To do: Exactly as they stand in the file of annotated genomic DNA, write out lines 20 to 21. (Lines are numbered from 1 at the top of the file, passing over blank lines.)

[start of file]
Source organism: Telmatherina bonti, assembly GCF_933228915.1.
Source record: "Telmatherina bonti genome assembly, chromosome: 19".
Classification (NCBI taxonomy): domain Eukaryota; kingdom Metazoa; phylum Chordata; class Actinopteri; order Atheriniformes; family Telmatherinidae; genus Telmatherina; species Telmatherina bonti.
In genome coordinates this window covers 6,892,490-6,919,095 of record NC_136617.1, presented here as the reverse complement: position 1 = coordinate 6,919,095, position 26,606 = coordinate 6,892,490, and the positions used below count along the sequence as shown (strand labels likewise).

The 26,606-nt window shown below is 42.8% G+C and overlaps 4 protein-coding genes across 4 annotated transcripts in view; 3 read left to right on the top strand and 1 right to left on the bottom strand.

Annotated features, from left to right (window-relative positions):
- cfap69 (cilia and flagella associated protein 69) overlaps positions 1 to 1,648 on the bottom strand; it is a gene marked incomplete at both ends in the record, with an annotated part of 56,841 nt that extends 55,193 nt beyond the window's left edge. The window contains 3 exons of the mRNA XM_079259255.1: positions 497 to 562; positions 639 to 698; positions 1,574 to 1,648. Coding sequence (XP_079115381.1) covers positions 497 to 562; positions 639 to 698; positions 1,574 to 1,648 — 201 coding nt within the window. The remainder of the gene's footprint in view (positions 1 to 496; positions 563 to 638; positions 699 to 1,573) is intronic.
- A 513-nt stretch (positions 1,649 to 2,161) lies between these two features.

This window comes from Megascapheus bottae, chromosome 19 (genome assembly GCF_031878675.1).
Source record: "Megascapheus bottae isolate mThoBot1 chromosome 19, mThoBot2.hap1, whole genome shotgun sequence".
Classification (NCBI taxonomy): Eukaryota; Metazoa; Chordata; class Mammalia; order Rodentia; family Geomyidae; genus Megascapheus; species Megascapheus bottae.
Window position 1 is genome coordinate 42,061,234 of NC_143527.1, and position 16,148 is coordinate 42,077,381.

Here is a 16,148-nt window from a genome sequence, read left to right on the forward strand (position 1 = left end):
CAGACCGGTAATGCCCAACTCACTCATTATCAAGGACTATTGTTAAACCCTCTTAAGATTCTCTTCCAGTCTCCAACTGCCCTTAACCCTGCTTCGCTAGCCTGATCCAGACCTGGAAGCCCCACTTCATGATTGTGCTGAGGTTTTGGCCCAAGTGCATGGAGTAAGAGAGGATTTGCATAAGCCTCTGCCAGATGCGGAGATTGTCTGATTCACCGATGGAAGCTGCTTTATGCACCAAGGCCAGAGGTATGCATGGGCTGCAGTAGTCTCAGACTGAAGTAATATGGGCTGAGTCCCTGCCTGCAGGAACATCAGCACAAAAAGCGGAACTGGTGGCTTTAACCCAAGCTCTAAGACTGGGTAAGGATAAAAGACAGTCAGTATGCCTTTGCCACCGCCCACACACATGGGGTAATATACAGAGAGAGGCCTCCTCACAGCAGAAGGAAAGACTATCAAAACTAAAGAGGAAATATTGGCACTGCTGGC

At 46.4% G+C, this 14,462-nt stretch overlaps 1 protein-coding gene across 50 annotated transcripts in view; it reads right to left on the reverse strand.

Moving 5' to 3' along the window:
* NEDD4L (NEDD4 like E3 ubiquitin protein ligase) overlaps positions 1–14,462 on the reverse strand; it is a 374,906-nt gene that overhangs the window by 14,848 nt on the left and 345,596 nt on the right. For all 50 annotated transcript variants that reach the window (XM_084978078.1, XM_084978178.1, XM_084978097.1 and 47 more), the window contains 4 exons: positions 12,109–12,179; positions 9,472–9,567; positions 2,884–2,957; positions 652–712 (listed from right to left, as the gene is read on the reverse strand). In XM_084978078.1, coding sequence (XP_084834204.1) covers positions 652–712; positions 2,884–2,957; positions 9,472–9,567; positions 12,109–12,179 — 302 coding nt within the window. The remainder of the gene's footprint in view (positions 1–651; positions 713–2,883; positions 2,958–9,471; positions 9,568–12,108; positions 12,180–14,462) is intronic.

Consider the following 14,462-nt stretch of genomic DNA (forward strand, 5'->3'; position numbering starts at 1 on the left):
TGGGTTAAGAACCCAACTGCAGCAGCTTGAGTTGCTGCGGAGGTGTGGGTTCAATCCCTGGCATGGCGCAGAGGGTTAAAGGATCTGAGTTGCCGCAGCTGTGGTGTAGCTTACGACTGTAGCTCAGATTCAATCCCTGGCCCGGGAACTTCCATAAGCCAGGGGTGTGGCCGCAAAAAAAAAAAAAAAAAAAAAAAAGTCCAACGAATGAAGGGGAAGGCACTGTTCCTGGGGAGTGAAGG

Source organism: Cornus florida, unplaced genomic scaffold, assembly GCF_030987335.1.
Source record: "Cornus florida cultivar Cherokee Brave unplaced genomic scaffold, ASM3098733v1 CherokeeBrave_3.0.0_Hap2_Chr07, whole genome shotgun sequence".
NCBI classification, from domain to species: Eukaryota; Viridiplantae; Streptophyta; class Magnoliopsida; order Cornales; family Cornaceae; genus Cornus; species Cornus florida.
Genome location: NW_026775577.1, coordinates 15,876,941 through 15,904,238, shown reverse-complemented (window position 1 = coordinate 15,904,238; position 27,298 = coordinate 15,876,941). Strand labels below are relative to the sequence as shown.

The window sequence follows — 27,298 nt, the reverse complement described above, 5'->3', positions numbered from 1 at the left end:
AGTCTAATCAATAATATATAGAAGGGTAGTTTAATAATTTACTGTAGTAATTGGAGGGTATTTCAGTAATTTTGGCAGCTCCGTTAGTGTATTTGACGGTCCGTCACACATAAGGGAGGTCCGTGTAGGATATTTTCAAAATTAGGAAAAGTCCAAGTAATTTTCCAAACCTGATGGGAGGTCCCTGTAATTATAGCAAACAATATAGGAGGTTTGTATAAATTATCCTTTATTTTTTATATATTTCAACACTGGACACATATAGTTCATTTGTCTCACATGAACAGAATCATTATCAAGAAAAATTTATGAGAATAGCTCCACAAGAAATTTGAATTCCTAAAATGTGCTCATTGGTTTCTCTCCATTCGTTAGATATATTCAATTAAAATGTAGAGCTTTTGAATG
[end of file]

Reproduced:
Source organism: Cornus florida, unplaced genomic scaffold, assembly GCF_030987335.1.
Source record: "Cornus florida cultivar Cherokee Brave unplaced genomic scaffold, ASM3098733v1 CherokeeBrave_3.0.0_Hap2_Chr07, whole genome shotgun sequence".